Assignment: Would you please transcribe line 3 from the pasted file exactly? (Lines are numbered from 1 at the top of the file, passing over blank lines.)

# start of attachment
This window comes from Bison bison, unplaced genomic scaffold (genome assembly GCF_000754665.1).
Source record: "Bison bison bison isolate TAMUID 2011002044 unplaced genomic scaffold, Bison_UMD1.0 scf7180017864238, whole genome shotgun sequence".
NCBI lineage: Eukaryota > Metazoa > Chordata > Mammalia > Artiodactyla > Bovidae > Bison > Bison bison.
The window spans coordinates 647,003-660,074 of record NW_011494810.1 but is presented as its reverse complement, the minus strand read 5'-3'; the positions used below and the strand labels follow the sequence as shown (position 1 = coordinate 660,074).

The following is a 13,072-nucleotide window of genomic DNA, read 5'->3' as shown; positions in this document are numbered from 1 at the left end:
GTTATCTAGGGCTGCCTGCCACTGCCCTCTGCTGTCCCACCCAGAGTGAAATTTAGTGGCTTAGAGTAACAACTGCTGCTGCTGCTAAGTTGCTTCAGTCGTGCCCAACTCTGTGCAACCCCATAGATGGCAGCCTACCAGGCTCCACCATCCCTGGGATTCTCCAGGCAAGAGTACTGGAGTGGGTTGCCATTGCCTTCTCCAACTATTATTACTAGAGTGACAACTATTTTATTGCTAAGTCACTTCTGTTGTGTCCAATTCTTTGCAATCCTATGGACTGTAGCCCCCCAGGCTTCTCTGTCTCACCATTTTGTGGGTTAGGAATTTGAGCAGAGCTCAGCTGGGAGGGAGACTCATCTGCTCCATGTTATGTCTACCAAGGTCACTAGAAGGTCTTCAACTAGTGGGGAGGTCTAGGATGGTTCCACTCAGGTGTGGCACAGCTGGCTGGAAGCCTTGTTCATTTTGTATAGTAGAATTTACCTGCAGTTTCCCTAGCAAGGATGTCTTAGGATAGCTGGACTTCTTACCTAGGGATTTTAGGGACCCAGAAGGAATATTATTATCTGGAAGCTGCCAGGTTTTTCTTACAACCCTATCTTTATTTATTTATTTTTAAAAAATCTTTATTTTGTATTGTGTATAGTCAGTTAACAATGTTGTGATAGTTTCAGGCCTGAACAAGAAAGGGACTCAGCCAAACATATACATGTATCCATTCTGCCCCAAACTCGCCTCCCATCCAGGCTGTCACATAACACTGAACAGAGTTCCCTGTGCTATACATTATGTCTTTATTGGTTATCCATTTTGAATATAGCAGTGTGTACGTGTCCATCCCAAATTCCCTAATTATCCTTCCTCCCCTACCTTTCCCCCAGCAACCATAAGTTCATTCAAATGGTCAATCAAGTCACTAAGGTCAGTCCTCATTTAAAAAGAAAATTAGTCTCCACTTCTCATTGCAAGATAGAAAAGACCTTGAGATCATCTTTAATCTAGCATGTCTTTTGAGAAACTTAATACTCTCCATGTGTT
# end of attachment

NCBI lineage: Eukaryota > Metazoa > Chordata > Mammalia > Artiodactyla > Bovidae > Bison > Bison bison.